CIA agents were ordered to kill an American and his teenage son and the sonís American friend while they were in a desert in Yemen in 2011. He says he did so because the adult had encouraged folks to wage war on the United States and the children were just ďcollateral damage.Ē He says further that heíll do this again when he is convinced that killing Americans will keep America safe. He says he knows the adult encouraged evil, and his encouragement caused the deaths of innocents. The adult was never charged with a crime or indicted by a grand jury; he was just targeted for death by the president himself and executed by a CIA drone.
International law and the law of war, to both of which the United States is bound by treaty, as well as federal law and the Judeo-Christian values that underlie the Declaration of Independence (which guarantees the right to live) and the Constitution (which permits governmental interference with that right only after a congressional declaration of war or individual due process) all provide that the certainty of the identity of a human target, the sincerity of the wish for his death, the perception of his guilt and imminent danger are insufficient to justify the governmentís use of lethal force against him. The president may only lawfully kill after due process, in self-defense or under a declaration of war.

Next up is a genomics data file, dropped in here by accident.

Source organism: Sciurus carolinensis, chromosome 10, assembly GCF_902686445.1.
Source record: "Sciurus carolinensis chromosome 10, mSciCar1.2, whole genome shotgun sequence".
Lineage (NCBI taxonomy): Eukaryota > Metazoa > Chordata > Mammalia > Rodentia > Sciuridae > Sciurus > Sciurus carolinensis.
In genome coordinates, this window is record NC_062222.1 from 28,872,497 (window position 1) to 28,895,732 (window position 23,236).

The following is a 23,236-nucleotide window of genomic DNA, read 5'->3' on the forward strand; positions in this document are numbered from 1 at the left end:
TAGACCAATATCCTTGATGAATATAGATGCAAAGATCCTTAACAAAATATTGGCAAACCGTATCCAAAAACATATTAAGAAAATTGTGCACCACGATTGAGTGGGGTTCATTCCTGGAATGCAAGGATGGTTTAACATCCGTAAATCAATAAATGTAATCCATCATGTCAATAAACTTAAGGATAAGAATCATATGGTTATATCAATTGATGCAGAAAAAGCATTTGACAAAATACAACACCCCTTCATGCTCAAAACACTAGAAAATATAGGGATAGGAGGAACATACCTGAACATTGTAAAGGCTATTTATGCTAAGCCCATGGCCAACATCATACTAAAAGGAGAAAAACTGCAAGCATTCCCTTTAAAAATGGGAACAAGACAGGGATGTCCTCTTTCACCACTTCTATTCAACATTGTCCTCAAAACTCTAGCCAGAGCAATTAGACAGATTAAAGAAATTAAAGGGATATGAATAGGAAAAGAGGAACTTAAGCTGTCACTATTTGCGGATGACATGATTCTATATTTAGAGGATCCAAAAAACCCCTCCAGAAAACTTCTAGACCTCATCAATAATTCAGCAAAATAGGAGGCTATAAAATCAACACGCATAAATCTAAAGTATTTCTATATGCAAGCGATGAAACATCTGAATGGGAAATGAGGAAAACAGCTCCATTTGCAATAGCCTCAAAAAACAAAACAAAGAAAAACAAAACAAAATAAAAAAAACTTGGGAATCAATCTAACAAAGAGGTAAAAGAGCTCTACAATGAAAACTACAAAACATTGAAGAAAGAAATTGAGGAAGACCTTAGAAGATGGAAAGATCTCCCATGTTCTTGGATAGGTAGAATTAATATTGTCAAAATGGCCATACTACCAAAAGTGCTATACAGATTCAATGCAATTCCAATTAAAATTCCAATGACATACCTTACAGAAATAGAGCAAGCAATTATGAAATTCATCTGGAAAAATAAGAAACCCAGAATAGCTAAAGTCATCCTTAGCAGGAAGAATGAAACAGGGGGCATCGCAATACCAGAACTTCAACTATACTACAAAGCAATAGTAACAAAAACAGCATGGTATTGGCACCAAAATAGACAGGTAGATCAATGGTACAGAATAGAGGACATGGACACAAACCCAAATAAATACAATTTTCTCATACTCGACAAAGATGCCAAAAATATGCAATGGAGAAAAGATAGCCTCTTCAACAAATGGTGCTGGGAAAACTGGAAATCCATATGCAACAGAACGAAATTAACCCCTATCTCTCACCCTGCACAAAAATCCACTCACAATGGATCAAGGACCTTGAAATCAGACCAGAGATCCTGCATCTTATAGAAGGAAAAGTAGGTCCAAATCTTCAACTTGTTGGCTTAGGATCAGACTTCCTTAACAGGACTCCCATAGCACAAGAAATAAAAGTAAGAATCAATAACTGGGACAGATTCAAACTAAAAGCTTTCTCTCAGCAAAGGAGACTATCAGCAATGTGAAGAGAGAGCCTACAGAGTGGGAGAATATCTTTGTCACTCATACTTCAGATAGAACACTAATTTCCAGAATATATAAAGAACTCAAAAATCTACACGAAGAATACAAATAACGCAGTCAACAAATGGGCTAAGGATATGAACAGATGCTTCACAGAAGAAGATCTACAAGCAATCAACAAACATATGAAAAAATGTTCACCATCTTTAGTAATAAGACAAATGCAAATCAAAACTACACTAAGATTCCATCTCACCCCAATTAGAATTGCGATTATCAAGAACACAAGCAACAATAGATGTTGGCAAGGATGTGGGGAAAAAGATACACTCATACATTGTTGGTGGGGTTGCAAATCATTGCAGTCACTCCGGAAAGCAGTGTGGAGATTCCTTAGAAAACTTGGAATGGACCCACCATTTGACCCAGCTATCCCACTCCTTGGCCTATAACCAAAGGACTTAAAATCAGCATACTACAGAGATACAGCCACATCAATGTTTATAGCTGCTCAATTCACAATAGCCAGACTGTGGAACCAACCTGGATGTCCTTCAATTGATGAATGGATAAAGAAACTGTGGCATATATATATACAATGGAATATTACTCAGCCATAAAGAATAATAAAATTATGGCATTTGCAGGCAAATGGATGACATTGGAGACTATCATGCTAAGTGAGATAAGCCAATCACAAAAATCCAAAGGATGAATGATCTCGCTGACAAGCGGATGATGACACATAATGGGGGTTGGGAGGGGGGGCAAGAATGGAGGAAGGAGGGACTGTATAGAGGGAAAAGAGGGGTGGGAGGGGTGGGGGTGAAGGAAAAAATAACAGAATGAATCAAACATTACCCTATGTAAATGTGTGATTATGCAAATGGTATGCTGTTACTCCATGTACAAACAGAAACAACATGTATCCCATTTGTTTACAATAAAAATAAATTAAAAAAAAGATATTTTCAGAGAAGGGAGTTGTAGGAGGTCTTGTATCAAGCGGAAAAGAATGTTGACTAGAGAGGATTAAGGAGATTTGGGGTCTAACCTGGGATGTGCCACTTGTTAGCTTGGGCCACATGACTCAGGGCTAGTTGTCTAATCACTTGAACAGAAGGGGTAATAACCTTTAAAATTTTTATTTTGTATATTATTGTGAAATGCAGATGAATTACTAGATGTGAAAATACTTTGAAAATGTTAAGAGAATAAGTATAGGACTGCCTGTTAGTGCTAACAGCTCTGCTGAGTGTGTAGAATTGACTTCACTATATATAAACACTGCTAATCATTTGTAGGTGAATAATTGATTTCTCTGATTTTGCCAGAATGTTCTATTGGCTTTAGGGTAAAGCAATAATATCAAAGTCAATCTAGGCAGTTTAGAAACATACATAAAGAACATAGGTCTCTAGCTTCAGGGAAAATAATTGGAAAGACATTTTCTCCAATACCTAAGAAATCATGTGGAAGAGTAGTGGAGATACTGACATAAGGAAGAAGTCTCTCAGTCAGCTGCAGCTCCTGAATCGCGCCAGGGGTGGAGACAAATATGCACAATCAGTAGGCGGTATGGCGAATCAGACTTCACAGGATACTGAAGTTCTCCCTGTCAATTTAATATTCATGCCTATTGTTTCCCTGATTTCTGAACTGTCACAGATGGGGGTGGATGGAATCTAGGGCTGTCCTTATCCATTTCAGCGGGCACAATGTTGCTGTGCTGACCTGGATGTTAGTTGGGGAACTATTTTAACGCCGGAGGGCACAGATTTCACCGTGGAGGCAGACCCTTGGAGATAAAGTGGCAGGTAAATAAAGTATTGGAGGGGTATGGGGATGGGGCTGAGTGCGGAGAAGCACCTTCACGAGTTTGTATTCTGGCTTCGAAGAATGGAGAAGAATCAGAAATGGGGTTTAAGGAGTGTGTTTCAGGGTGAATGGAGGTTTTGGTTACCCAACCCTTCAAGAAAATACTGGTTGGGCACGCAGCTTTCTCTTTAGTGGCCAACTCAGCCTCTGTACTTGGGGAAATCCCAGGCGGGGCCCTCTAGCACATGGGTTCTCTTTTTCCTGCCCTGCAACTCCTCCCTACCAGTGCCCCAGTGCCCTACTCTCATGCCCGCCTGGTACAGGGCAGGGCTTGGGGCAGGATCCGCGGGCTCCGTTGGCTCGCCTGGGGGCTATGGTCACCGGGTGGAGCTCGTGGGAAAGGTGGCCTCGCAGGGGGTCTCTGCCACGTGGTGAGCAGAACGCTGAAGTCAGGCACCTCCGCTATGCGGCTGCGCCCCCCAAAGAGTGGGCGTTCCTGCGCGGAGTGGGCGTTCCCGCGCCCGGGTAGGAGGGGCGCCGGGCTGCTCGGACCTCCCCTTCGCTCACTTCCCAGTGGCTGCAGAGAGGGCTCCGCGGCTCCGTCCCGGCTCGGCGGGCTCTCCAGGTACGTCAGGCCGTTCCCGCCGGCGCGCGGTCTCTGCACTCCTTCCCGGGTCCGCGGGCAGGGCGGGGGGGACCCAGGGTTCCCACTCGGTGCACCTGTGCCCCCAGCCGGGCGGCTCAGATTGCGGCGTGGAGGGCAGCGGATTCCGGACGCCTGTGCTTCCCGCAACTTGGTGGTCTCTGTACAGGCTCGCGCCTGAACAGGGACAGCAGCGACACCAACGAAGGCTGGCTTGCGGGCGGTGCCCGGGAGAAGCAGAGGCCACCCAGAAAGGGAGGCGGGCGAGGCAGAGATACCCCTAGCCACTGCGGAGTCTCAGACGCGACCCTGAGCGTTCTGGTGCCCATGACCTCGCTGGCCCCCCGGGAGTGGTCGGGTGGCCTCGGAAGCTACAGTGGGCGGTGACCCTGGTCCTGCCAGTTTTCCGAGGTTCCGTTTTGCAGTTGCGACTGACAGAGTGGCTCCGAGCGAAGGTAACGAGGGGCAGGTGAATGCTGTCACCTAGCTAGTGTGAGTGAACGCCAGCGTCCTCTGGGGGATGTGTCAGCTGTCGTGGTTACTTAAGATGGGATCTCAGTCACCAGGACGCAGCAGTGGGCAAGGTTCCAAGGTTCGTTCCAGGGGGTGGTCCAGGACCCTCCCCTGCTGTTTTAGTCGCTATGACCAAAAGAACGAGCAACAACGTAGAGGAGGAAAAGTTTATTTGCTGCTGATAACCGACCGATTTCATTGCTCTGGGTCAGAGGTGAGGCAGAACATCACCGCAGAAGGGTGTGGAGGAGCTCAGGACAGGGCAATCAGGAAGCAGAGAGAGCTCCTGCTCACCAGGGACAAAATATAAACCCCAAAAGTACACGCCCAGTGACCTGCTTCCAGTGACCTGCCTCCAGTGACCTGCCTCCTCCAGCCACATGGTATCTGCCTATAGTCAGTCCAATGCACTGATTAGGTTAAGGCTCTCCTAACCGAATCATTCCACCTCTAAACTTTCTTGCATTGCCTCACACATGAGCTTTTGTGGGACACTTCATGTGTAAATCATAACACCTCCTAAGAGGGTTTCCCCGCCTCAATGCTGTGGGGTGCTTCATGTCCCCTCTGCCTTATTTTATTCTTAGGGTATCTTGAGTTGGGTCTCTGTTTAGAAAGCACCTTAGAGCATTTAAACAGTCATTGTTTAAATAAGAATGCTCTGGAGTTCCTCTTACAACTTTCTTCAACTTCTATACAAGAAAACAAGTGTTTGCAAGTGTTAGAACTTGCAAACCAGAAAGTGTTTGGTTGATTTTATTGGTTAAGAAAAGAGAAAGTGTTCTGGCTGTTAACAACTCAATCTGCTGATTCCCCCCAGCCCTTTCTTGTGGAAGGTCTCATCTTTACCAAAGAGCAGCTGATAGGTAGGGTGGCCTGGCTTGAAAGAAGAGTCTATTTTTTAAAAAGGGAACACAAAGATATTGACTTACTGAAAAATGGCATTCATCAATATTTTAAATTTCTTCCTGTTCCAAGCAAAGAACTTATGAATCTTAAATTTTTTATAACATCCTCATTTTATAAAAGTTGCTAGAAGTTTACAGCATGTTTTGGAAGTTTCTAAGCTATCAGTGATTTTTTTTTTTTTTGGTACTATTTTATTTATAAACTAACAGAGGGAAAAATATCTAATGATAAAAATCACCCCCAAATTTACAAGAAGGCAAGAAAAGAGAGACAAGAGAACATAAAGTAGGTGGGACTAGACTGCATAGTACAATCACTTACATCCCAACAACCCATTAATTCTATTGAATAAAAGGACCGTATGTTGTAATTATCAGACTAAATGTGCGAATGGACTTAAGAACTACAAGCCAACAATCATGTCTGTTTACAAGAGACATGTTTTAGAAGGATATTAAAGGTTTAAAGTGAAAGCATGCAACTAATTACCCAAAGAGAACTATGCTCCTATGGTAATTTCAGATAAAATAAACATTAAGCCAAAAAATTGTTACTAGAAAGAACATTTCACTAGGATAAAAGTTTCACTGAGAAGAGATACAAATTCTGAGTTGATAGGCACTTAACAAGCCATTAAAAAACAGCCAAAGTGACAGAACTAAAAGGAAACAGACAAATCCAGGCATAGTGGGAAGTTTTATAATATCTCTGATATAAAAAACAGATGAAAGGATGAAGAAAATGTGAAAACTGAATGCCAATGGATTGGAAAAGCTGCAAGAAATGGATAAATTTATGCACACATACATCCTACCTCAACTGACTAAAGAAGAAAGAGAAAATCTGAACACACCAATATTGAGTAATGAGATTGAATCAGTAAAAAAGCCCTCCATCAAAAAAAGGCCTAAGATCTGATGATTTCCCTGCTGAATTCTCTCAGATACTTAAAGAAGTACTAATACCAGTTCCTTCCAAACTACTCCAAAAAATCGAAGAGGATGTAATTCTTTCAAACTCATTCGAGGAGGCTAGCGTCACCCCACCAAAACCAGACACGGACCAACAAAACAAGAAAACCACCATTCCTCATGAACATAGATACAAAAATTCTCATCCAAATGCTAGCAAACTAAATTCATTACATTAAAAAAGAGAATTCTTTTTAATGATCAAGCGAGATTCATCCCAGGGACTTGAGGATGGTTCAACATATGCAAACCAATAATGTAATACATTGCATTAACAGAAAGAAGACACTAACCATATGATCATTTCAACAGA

The reasons for the constitutional requirement of a congressional declaration of war are to provide a check on the presidentís lust for war by forcing him to obtain formal congressional approval, to isolate and identify the object of war so the president cannot kill whomever he pleases, to confine the warfare to the places where the objectís military forces are located so the president cannot invade wherever he wishes, and to assure termination of the hostilities when the object of the war surrenders so the president cannot wage war without end.
When war is waged, however, only belligerents may be targeted, and advocating violence against the United States is not an act of wartime violence and does not make one a belligerent. Were this not so, then nothing would lawfully prevent the United States from killing Americans who spoke out in favor of al Qaeda, and then killing Americans who spoke out against war and killing, and then killing Americans whose words became an obstacle to killing.
Thatís the reason the enabling federal legislation enacted in support of the 2001 Authorization for Use of Military Force specifically exempts expressive conduct from the ambit of prohibited criminal or warlike behavior that can provide the basis for any government prosecution or military belligerence. So, the feds can shoot at a guy with a bomb in his hands when he is about to explode it, but not at a guy with a megaphone in his hands when he is about to speak through it.